Graham Decried Guilt By Association With Ginsburg, Alito But Not Sotomayor

08/15/2009 05:12 am ET | Updated May 25, 2011

One of the most memorable moments from Judge Sonia Sotomayor's second day of hearings before the Senate Judiciary Committee yesterday was the aggressive line of questioning from Sen. Lindsey Graham (R-S.C).

It was a performance filled with uncomfortable moments and, as Graham's critics allege, political contradictions.

The South Carolina Republican demanded to know if President Obama's nominee for the Supreme Court had a "temperament problem." It was an odd observation for Graham to make, according to several political observers, considering that Graham's best friend in the Senate -- the man for whom he worked tirelessly to get elected president -- Sen. John McCain is notorious for having a short fuse.

At another point, the senator asked Sotomayor to recite her now infamous "wise Latina" comment, claiming that he could not find the piece of paper on which he had written down the quotation. Democrats saw a blatant gambit for trying to create an embarrassing "YouTube moment" for Sotomayor.

The senator even told Sotomayor she had a reputation as a bully.

Although years earlier, when he was questioning Judge Samuel Alito during his Supreme Court nomination hearing, Graham had been incredulous that anyone would turn the Bush-nominee's personality into a political issue.

Finally, Graham made hay out of Sotomayor tenure on the board of the Puerto Rican Legal Defense Fund, a legal arm for the Hispanic community that has been made into a boogeyman of legal liberalism by the judge's critics.

"Are you familiar with the position that the fund took regarding taxpayer-funded abortion? The briefs they filed?" Graham asked.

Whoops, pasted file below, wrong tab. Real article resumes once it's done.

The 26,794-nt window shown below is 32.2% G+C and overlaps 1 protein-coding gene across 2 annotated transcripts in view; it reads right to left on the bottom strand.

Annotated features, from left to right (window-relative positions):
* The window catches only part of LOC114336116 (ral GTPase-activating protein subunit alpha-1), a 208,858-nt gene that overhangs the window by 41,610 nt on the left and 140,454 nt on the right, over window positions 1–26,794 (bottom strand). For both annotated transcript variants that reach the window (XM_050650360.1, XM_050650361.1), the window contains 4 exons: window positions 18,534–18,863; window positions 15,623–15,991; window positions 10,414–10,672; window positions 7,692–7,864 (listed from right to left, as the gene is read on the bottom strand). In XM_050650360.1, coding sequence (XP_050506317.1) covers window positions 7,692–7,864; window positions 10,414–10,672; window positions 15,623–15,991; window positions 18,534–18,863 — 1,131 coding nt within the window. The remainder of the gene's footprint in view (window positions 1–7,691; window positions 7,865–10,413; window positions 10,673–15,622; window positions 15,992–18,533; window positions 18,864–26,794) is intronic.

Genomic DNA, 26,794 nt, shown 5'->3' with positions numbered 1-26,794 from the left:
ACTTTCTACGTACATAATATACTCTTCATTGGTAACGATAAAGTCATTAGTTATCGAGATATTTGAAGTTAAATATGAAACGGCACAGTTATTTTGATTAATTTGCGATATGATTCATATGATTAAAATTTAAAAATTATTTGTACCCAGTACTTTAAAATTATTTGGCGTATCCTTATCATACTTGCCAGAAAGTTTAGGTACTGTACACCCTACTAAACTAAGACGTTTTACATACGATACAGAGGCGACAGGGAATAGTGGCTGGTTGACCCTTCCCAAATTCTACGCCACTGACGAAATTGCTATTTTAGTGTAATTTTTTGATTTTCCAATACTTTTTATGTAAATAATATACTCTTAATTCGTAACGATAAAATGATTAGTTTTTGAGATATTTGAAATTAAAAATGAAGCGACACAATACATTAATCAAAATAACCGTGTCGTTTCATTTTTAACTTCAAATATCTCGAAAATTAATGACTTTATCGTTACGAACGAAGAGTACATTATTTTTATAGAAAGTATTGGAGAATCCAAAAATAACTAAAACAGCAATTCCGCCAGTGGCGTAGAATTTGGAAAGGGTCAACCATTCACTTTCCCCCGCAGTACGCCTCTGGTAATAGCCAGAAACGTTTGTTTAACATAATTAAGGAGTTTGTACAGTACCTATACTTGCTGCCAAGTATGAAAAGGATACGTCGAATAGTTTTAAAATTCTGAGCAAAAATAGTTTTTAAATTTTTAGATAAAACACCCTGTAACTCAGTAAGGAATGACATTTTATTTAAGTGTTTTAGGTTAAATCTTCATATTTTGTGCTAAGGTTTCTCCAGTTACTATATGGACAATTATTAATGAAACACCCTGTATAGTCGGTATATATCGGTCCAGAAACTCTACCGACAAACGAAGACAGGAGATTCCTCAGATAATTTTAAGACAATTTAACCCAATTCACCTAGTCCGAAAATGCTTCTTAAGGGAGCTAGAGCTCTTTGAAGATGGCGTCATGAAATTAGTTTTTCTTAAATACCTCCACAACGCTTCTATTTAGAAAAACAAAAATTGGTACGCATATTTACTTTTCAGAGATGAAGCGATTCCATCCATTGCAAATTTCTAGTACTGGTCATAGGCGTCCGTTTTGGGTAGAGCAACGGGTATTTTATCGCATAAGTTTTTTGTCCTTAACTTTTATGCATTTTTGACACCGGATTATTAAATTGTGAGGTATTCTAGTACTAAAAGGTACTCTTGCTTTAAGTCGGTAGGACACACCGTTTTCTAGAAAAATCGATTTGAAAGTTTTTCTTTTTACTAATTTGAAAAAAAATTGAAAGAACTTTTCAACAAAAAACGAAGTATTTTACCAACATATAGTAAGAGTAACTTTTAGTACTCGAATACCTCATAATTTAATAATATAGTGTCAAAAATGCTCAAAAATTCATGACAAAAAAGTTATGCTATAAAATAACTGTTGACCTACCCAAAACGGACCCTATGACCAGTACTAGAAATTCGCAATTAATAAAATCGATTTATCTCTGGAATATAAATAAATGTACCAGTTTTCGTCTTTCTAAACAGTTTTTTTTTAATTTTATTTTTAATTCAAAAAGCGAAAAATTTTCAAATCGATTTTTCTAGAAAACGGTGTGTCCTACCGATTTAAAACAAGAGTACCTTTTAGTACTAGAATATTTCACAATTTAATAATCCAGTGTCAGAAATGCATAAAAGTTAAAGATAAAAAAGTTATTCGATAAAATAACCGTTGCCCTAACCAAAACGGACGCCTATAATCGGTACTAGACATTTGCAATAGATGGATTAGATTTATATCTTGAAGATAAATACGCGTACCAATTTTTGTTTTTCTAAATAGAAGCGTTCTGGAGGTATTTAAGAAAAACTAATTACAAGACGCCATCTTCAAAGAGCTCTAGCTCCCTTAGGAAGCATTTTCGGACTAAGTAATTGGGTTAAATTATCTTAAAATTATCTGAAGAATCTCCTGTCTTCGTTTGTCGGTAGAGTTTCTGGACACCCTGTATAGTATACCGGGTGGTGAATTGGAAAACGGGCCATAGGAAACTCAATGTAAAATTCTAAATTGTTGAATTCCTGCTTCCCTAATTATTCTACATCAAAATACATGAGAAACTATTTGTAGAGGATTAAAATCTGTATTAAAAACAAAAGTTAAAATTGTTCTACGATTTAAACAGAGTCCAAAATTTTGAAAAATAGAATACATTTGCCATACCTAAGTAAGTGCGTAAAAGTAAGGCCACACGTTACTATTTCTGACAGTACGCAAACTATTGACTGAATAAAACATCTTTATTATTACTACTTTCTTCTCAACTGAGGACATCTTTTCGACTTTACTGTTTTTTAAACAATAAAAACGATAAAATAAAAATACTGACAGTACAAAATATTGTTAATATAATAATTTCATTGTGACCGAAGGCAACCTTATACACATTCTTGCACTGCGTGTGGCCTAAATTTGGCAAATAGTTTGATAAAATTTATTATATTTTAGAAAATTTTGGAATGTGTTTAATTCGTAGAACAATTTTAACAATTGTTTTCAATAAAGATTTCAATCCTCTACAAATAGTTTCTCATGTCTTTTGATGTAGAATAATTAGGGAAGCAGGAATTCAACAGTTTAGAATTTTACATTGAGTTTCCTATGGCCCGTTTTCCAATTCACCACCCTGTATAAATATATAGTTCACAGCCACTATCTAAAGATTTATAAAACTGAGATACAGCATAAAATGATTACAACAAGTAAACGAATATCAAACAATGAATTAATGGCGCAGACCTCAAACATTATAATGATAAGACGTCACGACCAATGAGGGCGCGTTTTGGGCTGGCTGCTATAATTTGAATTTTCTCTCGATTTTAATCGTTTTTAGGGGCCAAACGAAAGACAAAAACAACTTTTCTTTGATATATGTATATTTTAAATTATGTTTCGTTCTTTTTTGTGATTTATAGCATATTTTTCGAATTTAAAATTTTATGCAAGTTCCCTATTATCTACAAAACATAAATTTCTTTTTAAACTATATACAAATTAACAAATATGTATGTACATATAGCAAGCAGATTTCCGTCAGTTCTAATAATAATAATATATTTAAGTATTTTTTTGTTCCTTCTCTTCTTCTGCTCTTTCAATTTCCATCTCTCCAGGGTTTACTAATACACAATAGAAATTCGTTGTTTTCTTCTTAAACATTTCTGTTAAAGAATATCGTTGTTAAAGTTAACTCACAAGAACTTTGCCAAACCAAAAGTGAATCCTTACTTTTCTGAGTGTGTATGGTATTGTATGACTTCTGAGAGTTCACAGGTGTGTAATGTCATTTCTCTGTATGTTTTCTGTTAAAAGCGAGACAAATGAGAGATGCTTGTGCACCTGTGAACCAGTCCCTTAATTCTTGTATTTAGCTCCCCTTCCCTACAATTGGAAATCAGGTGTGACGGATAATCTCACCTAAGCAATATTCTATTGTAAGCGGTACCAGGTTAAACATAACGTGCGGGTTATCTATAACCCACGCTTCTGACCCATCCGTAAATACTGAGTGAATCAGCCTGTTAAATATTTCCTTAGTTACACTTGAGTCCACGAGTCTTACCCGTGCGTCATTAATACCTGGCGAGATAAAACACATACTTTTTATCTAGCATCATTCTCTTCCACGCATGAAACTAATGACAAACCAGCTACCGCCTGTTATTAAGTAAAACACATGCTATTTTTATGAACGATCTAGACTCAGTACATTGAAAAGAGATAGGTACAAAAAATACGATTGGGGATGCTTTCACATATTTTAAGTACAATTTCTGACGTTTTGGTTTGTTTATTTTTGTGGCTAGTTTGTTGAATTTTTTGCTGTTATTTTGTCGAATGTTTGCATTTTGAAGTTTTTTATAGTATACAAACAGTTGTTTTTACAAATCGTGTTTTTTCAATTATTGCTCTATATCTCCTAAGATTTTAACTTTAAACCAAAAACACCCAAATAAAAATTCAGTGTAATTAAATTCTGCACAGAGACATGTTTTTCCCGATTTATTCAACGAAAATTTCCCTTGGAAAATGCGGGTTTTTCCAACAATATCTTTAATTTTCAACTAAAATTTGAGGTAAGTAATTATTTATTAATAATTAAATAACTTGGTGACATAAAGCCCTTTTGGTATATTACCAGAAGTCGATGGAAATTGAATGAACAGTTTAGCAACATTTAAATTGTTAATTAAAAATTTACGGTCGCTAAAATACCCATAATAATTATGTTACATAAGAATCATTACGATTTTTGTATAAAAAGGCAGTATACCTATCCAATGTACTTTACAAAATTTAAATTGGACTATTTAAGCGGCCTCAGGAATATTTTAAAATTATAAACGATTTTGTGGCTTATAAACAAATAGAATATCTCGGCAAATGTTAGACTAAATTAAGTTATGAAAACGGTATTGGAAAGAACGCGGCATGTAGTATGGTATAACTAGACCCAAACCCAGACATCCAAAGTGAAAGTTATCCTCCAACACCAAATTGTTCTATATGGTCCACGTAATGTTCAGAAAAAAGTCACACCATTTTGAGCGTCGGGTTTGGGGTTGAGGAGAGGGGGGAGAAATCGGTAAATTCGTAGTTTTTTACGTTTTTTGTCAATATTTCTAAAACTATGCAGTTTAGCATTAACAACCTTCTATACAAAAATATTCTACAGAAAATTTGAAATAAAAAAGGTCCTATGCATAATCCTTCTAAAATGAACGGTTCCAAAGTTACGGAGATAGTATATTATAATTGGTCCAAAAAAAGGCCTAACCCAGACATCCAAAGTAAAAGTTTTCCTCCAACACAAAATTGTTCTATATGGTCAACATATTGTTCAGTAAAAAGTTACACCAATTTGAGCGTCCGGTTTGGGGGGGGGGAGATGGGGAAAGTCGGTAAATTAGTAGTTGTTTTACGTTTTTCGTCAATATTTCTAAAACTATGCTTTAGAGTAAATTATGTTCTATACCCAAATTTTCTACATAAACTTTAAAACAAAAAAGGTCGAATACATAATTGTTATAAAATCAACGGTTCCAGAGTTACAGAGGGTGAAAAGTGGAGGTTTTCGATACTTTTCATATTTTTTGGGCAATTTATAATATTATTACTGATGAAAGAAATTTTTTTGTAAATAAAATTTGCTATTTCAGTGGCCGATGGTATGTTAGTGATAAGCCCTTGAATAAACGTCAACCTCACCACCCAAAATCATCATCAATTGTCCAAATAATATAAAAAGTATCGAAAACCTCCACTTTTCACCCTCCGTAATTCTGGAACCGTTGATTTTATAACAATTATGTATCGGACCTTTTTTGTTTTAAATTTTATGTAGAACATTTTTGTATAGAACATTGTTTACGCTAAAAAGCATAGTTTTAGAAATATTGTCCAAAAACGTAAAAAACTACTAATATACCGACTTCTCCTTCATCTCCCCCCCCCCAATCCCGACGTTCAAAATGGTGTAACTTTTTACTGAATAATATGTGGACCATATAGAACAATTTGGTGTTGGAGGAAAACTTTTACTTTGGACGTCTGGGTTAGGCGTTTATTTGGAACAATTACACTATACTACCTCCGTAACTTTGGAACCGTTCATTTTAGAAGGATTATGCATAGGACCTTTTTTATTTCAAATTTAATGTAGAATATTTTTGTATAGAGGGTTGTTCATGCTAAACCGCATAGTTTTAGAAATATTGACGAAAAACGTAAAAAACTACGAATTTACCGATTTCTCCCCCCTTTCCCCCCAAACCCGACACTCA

Sotomayor noted that she "never reviewed those briefs."

"Well, in their briefs, they argued, and I will submit the quotes to you, that if you deny a low-income woman Medicaid funding, taxpayer funds, to have an abortion, if you deny her that, that's a form of slavery," Graham said. "Do you agree with that?"

"I wasn't aware of what was said in those briefs," Sotomayor said once more.

It was reflective of the line of questioning that Republicans on the Judiciary Committee pushed all day. But for Graham, the use of the PRLDF as a foil for Sotomayor, which he used that day before during an interview on Fox News, -- was a far more aggressive posture than what he had adopted with Alito. And it differed even more from how he approached the nomination of Justice Ruth Bader Ginsburg. The Clinton-appointee to the court, Graham once argued, shouldn't be judged based on the work she did for the ACLU, even though the civil liberties group pursued cases that he himself viewed as abhorrent.

As pointed out by a Democrat working on the Sotomayor nomination, here is a snippet of Graham's opening statement from Alito's confirmation hearing in 2006, in which he decries the guilt-by-association game played with Supreme Court nominees.

What is the proper role of a Senator when it comes to advising and consenting? I would argue that if we start taking the one or two cases we cherish the most and make that a litmus test, we have let our country down and we have changed the historical standard. Justice Ginsburg was the general counsel for the ACLU. If I am going to base my decision based on who you represented as a lawyer, how in the world could I ever vote for somebody that represented the ACLU? If I am going to make my decision based on whether or not I agree with the Princeton faculty and administration policies on ROTC students and quotas and I am bound by that, I will get killed at home. What Princeton does with their admission policies and whether or not a ROTC unit should be on a campus is an OK thing to debate; at least I hope it is OK. I think most Americans are going to be with the group that you are associated with, not the policies of Princeton. The bottom line is you come here as an individual with a life well lived. Everybody who seems to have worked with you as a private lawyer, public lawyer and as a judge admires you, even though they may disagree with you.


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